This is technically the third work of art to be included in my Redbird Series but the fourth included in the Redbird Gallery at Fine Art America . A recent visitor to the gallery shared some comments offline about her interpretations of the meaning of red cardinals in my life. I found her remarks very interesting because they reminded me of passages from one of my most recently-completed manuscripts in which I discuss how different birds have functioned as symbols in my literary work. Probably the best known is identified in the title of the poetry collection: Visions of a Skylark Dressed in Black.
What I find particularly interesting about the red cardinal is that it actually has not been incorporated into my writings. The preferred mode of creative expression, where it is concerned, seems to be visual art.
While finishing "Redbird in the Valley of Beautiful Possibilities," I recalled a former co-worker telling me the red cardinal was kind of like a shooting or falling star. "When you see a red bird," she explained, "you should blow it a kiss for good luck." I don't know how many people have discovered that to be either true or false but the artist in me considers the idea very poetic.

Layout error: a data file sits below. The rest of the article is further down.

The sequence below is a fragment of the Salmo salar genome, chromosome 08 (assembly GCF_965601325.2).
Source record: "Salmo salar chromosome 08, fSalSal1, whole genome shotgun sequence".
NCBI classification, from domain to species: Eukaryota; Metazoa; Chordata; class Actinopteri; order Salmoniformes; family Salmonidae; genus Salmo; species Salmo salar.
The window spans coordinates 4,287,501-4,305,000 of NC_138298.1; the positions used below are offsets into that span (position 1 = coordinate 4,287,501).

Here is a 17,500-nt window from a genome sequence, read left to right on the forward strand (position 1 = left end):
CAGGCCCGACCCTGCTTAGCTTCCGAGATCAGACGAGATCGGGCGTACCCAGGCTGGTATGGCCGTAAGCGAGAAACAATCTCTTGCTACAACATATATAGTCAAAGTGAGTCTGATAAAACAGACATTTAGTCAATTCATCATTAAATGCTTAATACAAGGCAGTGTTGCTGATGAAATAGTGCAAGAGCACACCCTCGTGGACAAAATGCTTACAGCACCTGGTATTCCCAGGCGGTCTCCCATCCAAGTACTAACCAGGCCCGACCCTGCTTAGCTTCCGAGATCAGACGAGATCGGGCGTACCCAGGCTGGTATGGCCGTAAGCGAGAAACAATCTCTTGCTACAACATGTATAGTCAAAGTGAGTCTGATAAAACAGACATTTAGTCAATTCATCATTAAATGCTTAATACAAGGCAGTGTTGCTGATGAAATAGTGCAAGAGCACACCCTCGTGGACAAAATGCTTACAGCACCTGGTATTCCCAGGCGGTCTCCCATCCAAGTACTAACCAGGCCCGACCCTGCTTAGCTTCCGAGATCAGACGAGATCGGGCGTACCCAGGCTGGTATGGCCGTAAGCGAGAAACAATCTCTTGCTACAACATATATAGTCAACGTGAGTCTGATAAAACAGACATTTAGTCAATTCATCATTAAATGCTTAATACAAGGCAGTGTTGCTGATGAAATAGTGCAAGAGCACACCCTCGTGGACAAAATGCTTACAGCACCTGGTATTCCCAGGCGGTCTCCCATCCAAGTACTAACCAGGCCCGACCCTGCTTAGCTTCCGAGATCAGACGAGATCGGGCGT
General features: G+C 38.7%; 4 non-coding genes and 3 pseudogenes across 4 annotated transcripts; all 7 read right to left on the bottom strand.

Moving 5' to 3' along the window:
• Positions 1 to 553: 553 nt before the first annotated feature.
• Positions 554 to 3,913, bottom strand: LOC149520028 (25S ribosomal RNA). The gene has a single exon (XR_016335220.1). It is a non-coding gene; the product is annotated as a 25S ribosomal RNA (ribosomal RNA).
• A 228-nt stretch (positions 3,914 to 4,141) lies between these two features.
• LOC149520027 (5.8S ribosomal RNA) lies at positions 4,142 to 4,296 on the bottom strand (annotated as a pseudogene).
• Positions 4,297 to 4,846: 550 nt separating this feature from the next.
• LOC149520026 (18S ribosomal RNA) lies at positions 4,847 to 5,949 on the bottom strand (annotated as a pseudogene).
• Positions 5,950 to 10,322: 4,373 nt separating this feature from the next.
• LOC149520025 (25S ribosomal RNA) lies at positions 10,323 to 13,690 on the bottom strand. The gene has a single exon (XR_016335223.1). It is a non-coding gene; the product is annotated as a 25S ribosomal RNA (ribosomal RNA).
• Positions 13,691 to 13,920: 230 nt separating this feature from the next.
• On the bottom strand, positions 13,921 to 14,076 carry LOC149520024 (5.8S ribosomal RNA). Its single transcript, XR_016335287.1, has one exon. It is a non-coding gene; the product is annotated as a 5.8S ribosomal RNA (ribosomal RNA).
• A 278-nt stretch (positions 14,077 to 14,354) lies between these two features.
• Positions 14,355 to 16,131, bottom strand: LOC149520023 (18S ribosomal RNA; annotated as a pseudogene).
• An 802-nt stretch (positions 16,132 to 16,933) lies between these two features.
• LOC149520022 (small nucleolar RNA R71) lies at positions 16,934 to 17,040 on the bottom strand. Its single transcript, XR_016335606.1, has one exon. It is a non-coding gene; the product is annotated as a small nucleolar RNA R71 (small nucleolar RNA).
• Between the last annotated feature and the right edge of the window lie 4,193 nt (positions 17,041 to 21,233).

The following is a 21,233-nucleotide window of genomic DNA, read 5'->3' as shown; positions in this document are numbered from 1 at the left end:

On July 27, 2002, journalists and everyday people from virtually every region of the United States and from around the world made their way to Savannah, Georgia, where they joined local inhabitants to witness the dedication of the African-American Family Monument on River Street. The event was the culmination of a decade-long battle waged by Dr. Abigail Jordan to make certain that in a city renowned for its historic parks and monuments, at least one would stand in recognition of the contributions of African Americans to city.
Since that day, Dr. Jordan has become one of Savannah’s most celebrated figures. Just before the monument's dedication, she had been named Woman of the Year by the Beaufort Gullah Festival in Beaufort, South Carolina. November 12, 2005, the African American Business Magazine presented her with the Fannie Lou Hamer Award and named her one of 100 Black Women of Influence. She died on January 9, 2019. In celebration of her life and legacy, new artwork was posted at:
Award-winning author and artist acclaimed for works in multiple creative genres.